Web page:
The picking of Peruvian mango has started, and this week the first container will be filled for transport to Europe. The expectation was that Peru would be much earlier, but they are only one or two weeks earlier than usual. Last week, the mango congress was in Peru, during which the harvest expectations were discussed. “The volumes are 40 per cent higher this year, but sizes are smaller,” according to Diana Sajami Tavára, from FCE Export from Peru.
“Normally, Europe buys medium sizes 6, 7 and 8. It becomes trickier from size 9. However, the sizes expected are 9, 10 and 12. Fortunately, the US prefers smaller sizes, and we also have some lines there. Unfortunately, when exporting to the US, you have a lot regulations to deal with, such as warm water treatment.”
Competition and weather
“Peru is slightly earlier this year, but Brazil started a bit later, meaning they will also continue a bit longer in December.” In January and February that competition no longer exists. Besides, farmers have discovered new areas where they can cultivate mangoes. “Because of these areas, the season is stretched slightly, but we will have to await what the quality will be.”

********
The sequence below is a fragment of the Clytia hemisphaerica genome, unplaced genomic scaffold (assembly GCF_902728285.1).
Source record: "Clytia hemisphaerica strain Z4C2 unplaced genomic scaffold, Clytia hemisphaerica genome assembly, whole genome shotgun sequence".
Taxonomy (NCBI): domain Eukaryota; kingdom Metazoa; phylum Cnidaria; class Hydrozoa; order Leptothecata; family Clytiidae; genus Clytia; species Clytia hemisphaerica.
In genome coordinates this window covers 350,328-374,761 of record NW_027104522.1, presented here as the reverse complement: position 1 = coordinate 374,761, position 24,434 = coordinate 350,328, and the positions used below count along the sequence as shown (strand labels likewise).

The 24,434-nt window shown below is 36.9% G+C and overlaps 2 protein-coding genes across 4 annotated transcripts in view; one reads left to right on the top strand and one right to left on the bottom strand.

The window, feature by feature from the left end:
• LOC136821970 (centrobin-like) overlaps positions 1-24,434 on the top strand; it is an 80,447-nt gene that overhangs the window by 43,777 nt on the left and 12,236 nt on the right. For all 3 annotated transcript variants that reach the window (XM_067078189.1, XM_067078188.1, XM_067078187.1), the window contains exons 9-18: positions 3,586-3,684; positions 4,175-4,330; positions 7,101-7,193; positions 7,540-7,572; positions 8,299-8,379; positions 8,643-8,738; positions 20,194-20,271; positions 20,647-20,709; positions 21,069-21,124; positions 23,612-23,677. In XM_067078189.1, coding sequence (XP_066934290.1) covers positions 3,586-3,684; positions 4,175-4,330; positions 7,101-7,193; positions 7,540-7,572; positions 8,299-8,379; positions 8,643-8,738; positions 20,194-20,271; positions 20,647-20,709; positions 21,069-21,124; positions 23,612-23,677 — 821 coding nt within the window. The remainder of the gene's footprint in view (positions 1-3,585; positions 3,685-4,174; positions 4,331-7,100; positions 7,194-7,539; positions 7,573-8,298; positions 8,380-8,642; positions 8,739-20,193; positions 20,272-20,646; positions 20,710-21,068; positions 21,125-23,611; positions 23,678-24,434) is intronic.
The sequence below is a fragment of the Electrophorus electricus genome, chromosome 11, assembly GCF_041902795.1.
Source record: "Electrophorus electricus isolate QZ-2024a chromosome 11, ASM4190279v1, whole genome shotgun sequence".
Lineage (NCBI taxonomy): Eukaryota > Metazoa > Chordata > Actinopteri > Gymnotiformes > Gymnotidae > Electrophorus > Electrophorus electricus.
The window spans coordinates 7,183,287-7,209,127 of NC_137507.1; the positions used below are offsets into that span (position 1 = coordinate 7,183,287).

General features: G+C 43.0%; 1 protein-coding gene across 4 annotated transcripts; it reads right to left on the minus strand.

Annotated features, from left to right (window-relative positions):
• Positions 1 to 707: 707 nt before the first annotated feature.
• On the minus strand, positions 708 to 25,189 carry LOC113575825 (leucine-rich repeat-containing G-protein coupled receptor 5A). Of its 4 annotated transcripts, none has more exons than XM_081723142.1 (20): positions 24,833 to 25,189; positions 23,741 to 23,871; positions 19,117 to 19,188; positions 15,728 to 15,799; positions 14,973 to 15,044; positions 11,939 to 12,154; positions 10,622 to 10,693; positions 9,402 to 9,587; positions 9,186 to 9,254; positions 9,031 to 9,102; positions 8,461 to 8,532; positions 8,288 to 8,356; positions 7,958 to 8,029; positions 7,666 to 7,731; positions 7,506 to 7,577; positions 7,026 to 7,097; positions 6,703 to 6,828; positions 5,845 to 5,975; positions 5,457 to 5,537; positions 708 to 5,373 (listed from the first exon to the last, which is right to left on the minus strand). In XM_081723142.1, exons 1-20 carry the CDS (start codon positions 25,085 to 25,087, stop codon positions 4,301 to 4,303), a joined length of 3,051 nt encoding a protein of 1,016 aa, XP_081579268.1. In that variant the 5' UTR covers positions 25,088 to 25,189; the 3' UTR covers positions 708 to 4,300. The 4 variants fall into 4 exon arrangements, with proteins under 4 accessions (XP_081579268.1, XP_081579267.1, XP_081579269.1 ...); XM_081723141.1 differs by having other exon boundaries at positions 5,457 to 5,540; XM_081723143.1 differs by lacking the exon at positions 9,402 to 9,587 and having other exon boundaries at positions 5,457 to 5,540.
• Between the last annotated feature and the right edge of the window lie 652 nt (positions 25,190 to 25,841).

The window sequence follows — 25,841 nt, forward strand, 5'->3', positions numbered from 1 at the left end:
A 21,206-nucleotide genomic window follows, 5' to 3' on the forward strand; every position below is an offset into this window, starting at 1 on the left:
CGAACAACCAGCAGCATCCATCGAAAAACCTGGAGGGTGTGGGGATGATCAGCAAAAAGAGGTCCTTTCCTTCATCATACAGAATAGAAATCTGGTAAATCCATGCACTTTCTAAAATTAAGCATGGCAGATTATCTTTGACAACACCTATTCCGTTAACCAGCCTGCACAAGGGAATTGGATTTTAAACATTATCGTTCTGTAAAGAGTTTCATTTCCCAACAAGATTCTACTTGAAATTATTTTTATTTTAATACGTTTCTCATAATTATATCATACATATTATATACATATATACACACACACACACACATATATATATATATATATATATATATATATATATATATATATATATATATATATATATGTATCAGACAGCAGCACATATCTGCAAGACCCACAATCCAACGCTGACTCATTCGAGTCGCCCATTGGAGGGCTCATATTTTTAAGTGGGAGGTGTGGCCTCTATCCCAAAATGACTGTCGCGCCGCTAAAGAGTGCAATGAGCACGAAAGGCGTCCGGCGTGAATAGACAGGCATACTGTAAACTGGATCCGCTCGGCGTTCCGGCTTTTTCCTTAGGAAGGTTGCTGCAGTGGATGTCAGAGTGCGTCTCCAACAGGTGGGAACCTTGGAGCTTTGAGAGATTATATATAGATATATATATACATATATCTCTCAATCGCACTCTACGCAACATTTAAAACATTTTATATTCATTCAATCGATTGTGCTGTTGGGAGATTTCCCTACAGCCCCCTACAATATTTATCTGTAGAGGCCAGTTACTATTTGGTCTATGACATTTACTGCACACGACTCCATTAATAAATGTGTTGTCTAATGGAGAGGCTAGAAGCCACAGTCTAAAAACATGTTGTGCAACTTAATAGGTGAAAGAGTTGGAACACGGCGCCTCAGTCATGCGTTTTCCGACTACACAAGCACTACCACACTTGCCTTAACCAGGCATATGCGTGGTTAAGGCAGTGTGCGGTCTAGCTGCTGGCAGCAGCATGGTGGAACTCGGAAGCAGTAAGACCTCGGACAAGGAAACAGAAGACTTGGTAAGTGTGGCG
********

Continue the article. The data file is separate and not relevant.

The cultivators have not been spoiled in recent years. Last year, the warm weather caused by El Niño had a big effect on the mangoes. “The warm weather caused the mangoes to ripen sooner, meaning they therefore had high brix levels in an earlier stage. Most of the volume could not be shipped because of this.”
Some cultivators in the North, where the mango is grown, have therefore decided to cultivate grapes in addition to mangoes, and others have decided to switch completely. “However, the area has not decreased, but that is because of the new cultivation areas, which are slightly more southern than the current production areas.”
“Despite the influences of the weather and other circumstances, we feel optimistic about this season. We have been working with customers from Spain, the UK and the Netherlands for years, and we will continue doing so this year as well.”